“There was no part of the bloody field of Sharpsburg which witnessed more gallant deeds of both attack and defense than did the Burnside Bridge,” wrote William Allan, historian of the Army of Northern Virginia. “The 500 Federal soldiers who lay bleeding or dead along the eastern approach to the bridge were witnesses to the courage of the assaults.”
Four days later, the 33-year-old second lieutenant of Company K, 51st New York Volunteer Infantry, one of the two Union regiments that successfully stormed the Rohrbach Bridge across Antietam Creek on the afternoon of September 17, 1862, wrote home to reassure his mother that he had survived the carnage and continued to be “well and hearty.”
“As soon as we were ordered forward we started on a double quick and gained the position, although we lost quite a number of men doing it ” wrote George Washington Whitman, whose older brother, Walt, had already gained a reputation as the rather unconventional author of Leaves of Grass. “As soon as the rebels saw us start on a charge,” George Whitman recounted in a manner that reads almost like the after-action report of a seasoned officer, “they broke and run and the fight at the bridge was ended.”
In less than three years, Walt Whitman would publish Drum Taps and Specimen Days, impressionistic volumes that would cement his reputation as the Civil War’s most literary memoirist. George Whitman all but disappeared from history, living in Camden, New Jersey, and working for many years as inspector of iron pipes for the Metropolitan Water Board of New York. He retired to a farm outside Burlington, where he died on December 20, 1901, nine years after his illustrious brother.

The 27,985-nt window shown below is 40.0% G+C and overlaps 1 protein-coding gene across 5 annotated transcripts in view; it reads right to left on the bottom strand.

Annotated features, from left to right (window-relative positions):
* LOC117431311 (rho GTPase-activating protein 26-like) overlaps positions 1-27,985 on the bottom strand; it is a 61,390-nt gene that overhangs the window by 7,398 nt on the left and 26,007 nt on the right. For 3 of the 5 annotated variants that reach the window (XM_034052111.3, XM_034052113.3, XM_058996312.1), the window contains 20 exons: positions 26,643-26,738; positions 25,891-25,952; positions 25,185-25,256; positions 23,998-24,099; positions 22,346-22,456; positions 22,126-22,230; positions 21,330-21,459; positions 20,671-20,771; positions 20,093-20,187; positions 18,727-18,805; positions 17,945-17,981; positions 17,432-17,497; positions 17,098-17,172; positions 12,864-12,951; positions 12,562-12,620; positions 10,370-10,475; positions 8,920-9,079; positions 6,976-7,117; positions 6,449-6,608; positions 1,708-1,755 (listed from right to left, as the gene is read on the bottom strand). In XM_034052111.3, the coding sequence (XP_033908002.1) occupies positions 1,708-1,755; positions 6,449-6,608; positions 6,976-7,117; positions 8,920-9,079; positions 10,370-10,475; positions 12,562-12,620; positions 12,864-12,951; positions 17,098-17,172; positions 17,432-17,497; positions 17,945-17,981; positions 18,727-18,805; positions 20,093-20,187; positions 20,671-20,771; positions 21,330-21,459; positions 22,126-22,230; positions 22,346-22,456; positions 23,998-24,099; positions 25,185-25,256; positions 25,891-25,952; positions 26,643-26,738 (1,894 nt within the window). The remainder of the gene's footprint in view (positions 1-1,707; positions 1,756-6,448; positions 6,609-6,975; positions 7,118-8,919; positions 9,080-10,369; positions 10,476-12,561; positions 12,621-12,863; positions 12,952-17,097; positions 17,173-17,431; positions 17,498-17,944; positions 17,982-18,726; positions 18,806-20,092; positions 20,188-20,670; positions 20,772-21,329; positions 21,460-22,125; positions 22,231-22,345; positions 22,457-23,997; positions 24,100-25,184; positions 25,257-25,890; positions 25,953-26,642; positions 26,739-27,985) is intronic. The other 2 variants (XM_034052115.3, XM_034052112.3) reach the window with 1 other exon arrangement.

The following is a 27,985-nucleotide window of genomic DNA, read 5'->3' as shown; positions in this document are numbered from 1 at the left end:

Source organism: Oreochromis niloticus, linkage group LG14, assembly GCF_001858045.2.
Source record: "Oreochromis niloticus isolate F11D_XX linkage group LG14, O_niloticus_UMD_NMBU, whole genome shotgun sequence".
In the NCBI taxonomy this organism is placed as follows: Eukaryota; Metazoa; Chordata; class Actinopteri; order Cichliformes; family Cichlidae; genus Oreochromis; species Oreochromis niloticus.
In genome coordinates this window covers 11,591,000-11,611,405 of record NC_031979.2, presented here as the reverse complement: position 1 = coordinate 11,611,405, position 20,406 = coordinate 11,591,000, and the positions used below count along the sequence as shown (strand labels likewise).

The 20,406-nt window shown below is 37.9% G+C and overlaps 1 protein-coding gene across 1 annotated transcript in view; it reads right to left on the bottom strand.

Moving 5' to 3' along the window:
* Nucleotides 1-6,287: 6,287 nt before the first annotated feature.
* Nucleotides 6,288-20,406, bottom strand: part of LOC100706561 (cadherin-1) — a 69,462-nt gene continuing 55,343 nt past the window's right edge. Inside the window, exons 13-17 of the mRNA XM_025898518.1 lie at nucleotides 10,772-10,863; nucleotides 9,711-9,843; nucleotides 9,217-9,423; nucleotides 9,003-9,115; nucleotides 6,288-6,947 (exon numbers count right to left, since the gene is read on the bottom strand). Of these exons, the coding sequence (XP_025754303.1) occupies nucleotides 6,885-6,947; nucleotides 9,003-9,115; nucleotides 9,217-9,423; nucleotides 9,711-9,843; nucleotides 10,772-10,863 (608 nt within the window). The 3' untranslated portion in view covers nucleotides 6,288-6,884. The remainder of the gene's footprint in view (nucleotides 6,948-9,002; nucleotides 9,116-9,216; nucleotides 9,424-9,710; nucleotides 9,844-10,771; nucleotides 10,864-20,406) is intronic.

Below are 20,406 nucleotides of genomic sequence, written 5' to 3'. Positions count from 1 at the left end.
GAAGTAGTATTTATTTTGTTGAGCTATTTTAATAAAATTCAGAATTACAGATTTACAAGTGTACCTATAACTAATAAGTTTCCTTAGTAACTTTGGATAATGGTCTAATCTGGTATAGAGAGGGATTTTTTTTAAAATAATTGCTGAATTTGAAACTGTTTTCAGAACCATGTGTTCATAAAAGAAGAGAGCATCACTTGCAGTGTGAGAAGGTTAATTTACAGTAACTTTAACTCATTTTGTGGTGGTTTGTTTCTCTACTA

And yet, except for a couple of forays to Virginia battlefields after the fighting was over, Walt Whitman never got closer to the war than the military hospital wards in Washington, D.C. But George Whitman served with distinction with the 51st New York for nearly four years. He saw action with the Army of the Potomac’s IX Corps on many of the war’s bloodiest killing fields, including Roanoke Island, New Bern, Second Bull Run, Chantilly, South Mountain, Antietam, Fredericksburg, Vicksburg, Knoxville, the Wilderness, Spotsylvania Courthouse, the North Anna campaign, Cold Harbor and the Siege of Petersburg.
Along with most of his regiment, Whitman was captured on September 30, 1864, at Poplar Grove Church, Virginia. He spent time in Richmond’s notorious Libby Prison and was later transferred to the military prison hospital at Danville. While a prisoner, Whitman’s personal effects were sent to his family, including a matter-of-fact diary he had kept during the first two years of the war. Walt Whitman read the diary and concluded, “It does not need calling in play the imagination to see that in such a record as this lies folded a perfect poem of the war … ”
Beyond the impact George’s war service had on his brother’s writing, the letters and diary are the clear, dispassionate observations of a mature, educated Union soldier. No less an authority than the late Bell Irwin Wiley has concluded that “his comments are not only insightful and interesting in themselves, but they provide good grist for accurate history.”
Like many recruits, Whitman went to war to save the Union, not necessarily to free the slaves. He also believed the war would be a short one, enlisting for 100 days with the 13th Regiment of the New York State Militia. His first “well and hearty” letter to his mother was sent from Camp Brooklyn near Baltimore, Maryland, on June 28, 1861. “This city is a regular secession place,” Whitman wrote, “as we walk through the streets in the city the Women and children make a regular practice of saying as we pass them hurah for Jeff Davis.”